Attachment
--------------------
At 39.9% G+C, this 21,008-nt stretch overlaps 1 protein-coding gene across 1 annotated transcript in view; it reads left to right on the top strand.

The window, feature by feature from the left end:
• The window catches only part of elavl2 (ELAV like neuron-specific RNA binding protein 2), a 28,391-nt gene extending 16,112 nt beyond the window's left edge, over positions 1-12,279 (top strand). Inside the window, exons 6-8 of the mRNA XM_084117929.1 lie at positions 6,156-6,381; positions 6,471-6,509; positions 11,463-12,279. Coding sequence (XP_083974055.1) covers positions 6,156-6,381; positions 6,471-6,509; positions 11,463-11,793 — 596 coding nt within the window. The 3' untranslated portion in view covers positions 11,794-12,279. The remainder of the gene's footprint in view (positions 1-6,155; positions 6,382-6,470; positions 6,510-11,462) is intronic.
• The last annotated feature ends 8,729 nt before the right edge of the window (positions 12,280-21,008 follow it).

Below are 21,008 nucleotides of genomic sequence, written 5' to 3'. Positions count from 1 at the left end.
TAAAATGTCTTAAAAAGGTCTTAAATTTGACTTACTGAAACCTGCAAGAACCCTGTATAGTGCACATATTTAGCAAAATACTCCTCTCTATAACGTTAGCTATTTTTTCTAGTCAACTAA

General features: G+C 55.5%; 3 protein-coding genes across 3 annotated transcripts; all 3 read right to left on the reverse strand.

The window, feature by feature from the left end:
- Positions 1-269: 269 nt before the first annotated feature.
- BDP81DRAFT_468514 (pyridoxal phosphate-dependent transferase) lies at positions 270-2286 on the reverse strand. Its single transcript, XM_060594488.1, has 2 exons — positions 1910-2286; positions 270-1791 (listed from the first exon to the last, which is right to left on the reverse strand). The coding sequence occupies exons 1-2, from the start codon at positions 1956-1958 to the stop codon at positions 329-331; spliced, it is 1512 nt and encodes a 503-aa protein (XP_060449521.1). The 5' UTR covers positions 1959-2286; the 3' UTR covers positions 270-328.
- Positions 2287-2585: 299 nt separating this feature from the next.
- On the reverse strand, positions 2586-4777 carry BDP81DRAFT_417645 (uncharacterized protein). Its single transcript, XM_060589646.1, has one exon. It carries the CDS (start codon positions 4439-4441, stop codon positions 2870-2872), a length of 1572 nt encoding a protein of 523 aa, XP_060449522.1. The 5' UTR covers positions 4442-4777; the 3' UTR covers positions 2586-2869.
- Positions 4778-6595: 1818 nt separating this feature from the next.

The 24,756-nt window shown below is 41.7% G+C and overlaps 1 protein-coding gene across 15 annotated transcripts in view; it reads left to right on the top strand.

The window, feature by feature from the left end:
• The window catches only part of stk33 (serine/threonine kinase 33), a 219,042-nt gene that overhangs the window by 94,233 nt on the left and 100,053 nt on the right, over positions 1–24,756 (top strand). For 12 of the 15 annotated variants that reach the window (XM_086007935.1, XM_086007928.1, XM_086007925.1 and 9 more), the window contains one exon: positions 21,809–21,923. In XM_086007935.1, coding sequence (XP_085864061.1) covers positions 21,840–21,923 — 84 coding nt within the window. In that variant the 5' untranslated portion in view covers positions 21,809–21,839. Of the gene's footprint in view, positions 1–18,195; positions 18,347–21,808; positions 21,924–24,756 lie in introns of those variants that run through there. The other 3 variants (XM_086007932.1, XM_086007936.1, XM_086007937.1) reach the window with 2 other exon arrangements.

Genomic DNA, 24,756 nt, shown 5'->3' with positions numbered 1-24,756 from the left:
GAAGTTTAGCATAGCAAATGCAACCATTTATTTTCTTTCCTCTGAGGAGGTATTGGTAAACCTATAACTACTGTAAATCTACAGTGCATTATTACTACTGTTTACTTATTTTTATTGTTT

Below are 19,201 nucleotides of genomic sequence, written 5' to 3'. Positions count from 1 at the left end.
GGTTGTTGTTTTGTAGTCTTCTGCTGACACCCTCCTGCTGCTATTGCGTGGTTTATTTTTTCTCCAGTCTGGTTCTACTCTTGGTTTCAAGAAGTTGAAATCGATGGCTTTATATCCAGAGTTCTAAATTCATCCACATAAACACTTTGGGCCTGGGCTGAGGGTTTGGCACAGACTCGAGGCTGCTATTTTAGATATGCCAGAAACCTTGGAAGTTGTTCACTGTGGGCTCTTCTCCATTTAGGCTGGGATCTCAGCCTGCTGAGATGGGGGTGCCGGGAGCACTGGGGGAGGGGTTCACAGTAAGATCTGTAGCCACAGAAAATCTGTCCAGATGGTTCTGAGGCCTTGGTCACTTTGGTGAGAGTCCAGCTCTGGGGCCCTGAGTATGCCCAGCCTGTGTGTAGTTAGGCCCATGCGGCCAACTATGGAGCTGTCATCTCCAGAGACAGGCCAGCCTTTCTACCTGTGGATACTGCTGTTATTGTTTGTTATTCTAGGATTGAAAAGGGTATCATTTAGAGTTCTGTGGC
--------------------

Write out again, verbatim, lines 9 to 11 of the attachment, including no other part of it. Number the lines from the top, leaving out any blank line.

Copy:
- Positions 1-269: 269 nt before the first annotated feature.
- BDP81DRAFT_468514 (pyridoxal phosphate-dependent transferase) lies at positions 270-2286 on the reverse strand. Its single transcript, XM_060594488.1, has 2 exons — positions 1910-2286; positions 270-1791 (listed from the first exon to the last, which is right to left on the reverse strand). The coding sequence occupies exons 1-2, from the start codon at positions 1956-1958 to the stop codon at positions 329-331; spliced, it is 1512 nt and encodes a 503-aa protein (XP_060449521.1). The 5' UTR covers positions 1959-2286; the 3' UTR covers positions 270-328.
- Positions 2287-2585: 299 nt separating this feature from the next.